Defense Attorney: And he participated in violent demonstrations. [ ]
Mrs. Whitman: Jason wasnt like that. He was just a big-hearted boy.
Defense Attorney: A big-hearted boy with a taste for violence and for Communist rhetoric. A foolhardy boy who went to a foreign country to preach revolution.
It is a parent's job (and in most cases, pleasure) to love and care for their child from birth until they reach adulthood and are ready to make their own way in the world. As part of this job, they must guide and protect the child as they learn and grow. This bond forms from the child's first wakened moments in the world and only gets stronger with the passage of time.
Despite that, most parents understand and realize that they must make adjustments over time in how they treat their child, and what permissions and privileges they permit as their child grows up and begins to develop strengths and abilities.
Some parents have a hard time with the intermediate period when their offspring is no longer a baby or a little kid, but not quite an adult either. Some even have a hard time once the child is a full grown adult — so hard in fact that they literally cannot bring themselves to treat the offspring like anything but a small child, much to the child's dismay and frustration.
This is often portrayed through:
- The adult's actions toward the kid are as if they were still a small child. This means changing manner of speech, up to and including addressing the child with Baby Talk.
- A visual change of camera shot to the adult's face, but when the shot goes back to the child's face, they are a literal small child version of themselves, even though they may still speak with their current voice. In live action media, this requires swapping actors to a literal child for this purpose.
- The parent continuing to treat the child as though they were much younger: giving them toys and other presents or parties suited to a much younger child.
- Engaging in Amazingly Embarrassing Parents habits suited to a small child, such as licking a handkerchief and wiping a spot off their face, or putting a bib on them in public.
Thankfully, most parents only have brief and infrequent flashes of the urge to deny so vehemently that their child is old enough to venture away from the "nest" of home without parental oversight.
Sometimes, the trouble coping with the maturing of their child is also mixed with the unpleasant realization that they, the parents, are also getting older.
The trope is often played with in such a way that an adult whose job it is to care for multiple under-18-age kids treats them all like they're little children even when it's obvious they're older.
If the parent can't rein in their tendency to control every aspect of their child's life regardless of their having grown up, such a parent can go from simply denying their fledgling is ready to fly, and go straight on to being an Overprotective Dad or My Beloved Smother. If they have been told and told and told repeatedly to quit trying to interfere and act like they know best, this trope joins with Meddling Parents. More insistent examples may eventually get an Anti-Smother Love Talk.
Compare The Baby of the Bunch when an individual receives this in a group where parents are not necessarily involved. See Everyone's Baby Sister for a person who has this issue with all the older people in their lives. Also compare Just a Kid.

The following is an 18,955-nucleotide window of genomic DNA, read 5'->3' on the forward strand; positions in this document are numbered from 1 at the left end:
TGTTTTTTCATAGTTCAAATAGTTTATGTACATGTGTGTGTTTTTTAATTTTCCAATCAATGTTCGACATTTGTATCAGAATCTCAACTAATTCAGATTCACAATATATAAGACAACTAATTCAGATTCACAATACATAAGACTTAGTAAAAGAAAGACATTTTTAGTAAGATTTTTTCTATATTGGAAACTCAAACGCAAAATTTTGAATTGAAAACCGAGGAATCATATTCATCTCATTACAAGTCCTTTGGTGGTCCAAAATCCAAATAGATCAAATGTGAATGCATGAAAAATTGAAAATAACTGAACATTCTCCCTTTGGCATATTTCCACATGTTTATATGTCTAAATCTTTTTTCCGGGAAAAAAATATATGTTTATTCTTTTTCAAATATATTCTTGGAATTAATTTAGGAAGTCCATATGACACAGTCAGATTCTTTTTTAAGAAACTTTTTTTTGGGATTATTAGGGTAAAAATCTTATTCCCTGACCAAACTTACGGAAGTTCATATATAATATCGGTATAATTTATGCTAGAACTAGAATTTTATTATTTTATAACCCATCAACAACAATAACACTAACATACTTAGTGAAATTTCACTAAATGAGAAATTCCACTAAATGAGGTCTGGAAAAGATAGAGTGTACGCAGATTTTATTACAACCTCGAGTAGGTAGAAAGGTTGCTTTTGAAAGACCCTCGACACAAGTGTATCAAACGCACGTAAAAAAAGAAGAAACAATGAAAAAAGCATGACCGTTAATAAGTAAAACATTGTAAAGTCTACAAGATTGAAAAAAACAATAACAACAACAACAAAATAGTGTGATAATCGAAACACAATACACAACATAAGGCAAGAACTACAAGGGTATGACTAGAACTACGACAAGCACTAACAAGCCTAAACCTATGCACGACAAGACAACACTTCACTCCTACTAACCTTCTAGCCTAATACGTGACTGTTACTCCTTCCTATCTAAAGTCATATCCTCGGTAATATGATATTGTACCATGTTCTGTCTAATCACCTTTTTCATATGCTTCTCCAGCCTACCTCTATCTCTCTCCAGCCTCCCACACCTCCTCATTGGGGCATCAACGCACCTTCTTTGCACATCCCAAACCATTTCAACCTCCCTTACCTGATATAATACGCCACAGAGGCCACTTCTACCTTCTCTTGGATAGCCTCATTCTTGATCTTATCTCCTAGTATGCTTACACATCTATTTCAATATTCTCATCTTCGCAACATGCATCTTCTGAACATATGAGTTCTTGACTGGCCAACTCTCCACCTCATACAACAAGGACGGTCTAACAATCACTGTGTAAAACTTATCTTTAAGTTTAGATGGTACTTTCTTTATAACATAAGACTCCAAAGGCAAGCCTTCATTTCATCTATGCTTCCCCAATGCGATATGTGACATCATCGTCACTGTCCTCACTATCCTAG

Not to be confused with Not Allowed to Grow Up which is a meta-trope about keeping the characters the same age no matter how long the show goes on.
While it is probably tempting to describe such stories, no Real Life Examples, please.
- There's a commercial with a dad going over a pre-ignition checklist with his six-year-old daughter who turns out to be sixteen when he sees her with eyes that acknowledge she's growing up.
- There's another with a boy of about four or five going through the various difficulties involved with owning a car. This one is a played with example, as the boy is still four when all is said and done, and in no hurry to grow up.
- This classic comedy routine ends this way, with the son humoring his mom's demeaning attitude.
- Maquia: When the Promised Flower Blooms: Ariel feels like Maquia is treating him this way after he becomes a teenager.
- A played with example. Batman — the Batman made Robin his Sidekick when the boy was only 8 or so. His acrobatic prowess meant he mostly kept out of trouble, distracting the villains while Batman did the heavy lifting. But in The '70s continuity, a villain was sharp enough to shoot Robin and hit him. Batman's trouble coping with the idea that his Robin — his son in all but name — had nearly died — that he forbade Dick Grayson from being Robin for fear of it happening again. Dick, already used to a life of costumed crimefighting, rebelled. This caused the two of them to have an enormous fight resulting in a falling out, and the creation of Nightwing.
- From Bajor to the Black: When Kanril Eleya's family drops her off at a shuttleport en route to boot camp, her mother Shora tells her 17-year-old daughter "You're still my little girl."
- In Kung Fu Panda, as Tai Lung leaps to attack his mentor and adoptive father Shifu, the kung fu master momentarily sees his renegade pupil as the adorable snow leopard cub he'd once been. The memory of baby Tai Lung makes the elderly monk hesitate and his ex-student brings him down.
- In one of the live-action GeGeGe no Kitarō movies, the older youkai have failed to understand that Kitaro and Neko-Musume are well into puberty (and played by twenty-somethings) and continue to treat them like the children they're usually portrayed as.
- In the film The Baby, the mother and her grown daughters took her denial to an unhealthy extreme. She had her adult son who had to be in his 20s-30s, still in diapers and babbling like a baby, playing with rattles, etc. They even called him "Baby" instead of by name. The implication here is that the Baby was mentally challenged, but with treatment, might grow to behave and function closer to his correct age.